Everything continues to build towards the big race, yet the most interesting thing I found when writing this was how it let me throw down in words, in safe, science-fiction form, snapshots of my own introspection.
While this is, throughout, a work of colourful fantasy, I think it is from these chapters onwards where I let a little more of my own doubts and memories cloud the characters.
At the end of the day, Garden of Eden is a novel about chance encounters and the new friends waiting to be made in groups you thought familiar. It’s about the excitement of being somewhere, being part of something.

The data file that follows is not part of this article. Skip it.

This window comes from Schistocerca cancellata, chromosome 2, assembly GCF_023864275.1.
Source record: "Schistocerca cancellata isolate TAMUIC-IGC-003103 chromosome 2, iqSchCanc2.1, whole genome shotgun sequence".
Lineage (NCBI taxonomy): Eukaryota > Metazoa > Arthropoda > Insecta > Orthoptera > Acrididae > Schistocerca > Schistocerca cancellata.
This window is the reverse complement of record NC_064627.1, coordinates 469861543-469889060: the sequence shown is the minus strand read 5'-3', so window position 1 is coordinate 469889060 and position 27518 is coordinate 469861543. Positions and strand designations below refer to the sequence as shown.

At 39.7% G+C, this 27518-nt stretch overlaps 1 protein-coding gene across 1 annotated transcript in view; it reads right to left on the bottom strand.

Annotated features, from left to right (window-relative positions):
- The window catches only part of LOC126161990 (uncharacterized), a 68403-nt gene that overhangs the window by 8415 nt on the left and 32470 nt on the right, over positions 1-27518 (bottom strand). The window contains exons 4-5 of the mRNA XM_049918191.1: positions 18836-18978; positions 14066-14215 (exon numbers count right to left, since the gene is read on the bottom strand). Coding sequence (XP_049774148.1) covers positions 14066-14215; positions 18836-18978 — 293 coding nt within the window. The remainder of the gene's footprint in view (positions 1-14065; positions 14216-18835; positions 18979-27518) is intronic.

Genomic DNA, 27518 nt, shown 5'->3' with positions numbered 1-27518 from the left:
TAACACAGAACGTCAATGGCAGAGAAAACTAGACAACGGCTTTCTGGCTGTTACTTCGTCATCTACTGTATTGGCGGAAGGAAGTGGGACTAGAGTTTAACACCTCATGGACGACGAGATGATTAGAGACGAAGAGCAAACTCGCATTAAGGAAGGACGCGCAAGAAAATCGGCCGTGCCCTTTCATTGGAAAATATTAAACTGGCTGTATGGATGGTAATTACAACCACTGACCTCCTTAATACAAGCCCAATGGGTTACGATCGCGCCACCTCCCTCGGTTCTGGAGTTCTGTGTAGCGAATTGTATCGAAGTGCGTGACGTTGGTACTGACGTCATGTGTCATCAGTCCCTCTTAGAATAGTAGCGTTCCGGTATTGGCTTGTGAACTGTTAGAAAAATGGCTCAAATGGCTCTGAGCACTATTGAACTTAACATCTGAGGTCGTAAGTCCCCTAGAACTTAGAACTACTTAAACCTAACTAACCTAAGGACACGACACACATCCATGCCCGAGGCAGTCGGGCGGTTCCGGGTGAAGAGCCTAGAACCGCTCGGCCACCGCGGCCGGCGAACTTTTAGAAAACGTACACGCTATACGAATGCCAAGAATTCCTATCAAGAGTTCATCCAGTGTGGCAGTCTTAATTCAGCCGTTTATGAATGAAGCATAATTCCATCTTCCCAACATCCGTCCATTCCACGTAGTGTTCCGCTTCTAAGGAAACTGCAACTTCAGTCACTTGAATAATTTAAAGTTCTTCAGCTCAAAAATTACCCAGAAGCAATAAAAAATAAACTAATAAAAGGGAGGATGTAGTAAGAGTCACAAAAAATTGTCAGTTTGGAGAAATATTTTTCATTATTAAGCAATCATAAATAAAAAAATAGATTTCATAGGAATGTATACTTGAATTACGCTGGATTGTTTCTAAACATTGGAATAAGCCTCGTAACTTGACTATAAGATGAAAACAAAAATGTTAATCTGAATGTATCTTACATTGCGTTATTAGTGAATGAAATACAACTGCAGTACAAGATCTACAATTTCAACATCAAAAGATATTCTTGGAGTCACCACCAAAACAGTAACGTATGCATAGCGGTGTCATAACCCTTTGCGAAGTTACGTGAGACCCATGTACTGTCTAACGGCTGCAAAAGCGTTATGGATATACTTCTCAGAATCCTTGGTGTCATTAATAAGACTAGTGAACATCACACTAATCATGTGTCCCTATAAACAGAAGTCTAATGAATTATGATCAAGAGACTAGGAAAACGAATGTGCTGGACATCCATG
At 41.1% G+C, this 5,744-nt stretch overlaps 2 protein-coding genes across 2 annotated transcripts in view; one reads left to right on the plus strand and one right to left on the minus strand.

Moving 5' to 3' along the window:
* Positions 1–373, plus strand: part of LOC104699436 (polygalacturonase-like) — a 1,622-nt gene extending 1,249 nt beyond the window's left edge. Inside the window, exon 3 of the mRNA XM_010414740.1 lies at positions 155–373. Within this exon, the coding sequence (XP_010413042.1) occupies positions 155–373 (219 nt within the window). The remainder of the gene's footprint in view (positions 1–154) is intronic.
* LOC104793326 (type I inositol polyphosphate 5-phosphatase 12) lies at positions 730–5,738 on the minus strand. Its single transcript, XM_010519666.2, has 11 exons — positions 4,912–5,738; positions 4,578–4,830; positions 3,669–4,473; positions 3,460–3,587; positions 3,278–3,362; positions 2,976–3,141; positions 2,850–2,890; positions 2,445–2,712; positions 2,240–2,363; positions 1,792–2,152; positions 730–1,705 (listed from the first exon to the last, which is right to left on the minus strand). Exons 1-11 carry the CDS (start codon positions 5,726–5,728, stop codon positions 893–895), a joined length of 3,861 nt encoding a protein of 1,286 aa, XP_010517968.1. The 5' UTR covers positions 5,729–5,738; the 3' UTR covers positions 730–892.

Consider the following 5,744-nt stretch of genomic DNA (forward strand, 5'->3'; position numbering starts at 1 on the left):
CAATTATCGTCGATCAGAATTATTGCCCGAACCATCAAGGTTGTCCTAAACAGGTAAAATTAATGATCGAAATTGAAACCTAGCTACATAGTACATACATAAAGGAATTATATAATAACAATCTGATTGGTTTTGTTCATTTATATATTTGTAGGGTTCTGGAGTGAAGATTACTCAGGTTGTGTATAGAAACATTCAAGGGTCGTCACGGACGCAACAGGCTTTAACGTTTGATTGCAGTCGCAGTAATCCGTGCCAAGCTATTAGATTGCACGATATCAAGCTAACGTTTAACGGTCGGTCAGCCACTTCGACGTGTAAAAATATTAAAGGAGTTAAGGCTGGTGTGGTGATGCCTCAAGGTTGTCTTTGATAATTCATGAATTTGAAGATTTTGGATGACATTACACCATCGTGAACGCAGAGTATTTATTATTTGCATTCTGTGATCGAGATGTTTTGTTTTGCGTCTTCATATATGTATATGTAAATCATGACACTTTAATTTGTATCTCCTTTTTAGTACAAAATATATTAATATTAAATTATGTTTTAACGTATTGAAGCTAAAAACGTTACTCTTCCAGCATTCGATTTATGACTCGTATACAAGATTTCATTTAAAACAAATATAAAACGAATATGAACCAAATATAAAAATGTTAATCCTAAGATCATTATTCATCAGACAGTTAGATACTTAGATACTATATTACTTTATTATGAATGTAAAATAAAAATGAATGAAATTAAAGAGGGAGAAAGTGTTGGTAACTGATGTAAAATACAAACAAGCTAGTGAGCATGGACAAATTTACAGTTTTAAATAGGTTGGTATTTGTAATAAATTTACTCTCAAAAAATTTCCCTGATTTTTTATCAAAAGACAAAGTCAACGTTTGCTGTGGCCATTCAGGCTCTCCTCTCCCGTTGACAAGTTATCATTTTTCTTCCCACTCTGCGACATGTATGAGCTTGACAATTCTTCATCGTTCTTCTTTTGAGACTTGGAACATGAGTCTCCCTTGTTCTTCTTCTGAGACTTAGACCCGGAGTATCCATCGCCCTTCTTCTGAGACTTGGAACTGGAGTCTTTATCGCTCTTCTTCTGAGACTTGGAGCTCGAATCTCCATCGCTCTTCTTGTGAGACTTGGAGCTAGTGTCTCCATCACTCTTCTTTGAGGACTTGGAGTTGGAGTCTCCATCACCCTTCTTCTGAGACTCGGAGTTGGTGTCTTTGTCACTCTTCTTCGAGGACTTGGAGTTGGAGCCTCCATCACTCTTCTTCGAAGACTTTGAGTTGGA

The experience of live music is dreamlike, intense and memorable. This is a chapter that tries to communicate that, while also offering a little calmer activity beforehand.
The Grey Cliff chapters of Garden of Eden were where things kicked off in all directions, where I tried to capture the excitement of meeting people, of finding new things, of everything that could happen.
For the characters it isn’t necessarily a new experience, but I wanted it to feel like even so, there were surprises.
The second half of Garden of Eden is ostensibly about a race. It’s more about how just the right things at the right time can lead to new friendships and a new life.
This is where Garden of Eden steps up a gear. I wanted this to be a story about people learning to do something with their lives, getting that buzz of energy and enthusiasm I feel when I commit myself to a project. Having something to work towards.
From this point on, the characters have something to aim for.